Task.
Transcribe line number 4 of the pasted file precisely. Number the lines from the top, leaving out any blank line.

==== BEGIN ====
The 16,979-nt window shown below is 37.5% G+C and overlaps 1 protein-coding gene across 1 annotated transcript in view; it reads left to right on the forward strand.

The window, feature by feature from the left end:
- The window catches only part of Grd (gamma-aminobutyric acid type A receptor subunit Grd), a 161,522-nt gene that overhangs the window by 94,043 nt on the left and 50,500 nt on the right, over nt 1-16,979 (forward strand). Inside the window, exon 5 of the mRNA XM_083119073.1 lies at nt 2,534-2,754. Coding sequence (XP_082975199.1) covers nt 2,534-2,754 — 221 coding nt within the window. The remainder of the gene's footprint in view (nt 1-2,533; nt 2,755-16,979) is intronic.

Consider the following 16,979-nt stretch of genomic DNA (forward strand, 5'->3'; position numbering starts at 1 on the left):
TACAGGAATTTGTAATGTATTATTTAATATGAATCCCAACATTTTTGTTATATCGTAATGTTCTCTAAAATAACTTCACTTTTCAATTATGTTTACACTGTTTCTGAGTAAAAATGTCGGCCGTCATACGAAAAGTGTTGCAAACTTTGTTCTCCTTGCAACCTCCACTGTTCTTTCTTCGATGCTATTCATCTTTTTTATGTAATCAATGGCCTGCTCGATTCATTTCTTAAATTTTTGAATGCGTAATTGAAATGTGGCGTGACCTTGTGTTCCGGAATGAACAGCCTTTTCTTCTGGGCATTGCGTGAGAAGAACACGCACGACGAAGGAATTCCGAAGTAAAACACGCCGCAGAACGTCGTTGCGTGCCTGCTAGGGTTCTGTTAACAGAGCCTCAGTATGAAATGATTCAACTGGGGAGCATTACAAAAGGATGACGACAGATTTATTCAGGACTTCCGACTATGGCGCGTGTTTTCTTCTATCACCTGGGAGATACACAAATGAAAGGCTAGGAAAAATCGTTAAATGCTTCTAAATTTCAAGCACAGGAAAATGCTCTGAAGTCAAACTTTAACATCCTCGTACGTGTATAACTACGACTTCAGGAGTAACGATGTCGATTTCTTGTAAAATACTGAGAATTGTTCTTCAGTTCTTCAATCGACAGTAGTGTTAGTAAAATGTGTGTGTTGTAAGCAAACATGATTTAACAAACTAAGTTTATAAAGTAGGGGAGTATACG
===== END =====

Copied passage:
Consider the following 16,979-nt stretch of genomic DNA (forward strand, 5'->3'; position numbering starts at 1 on the left):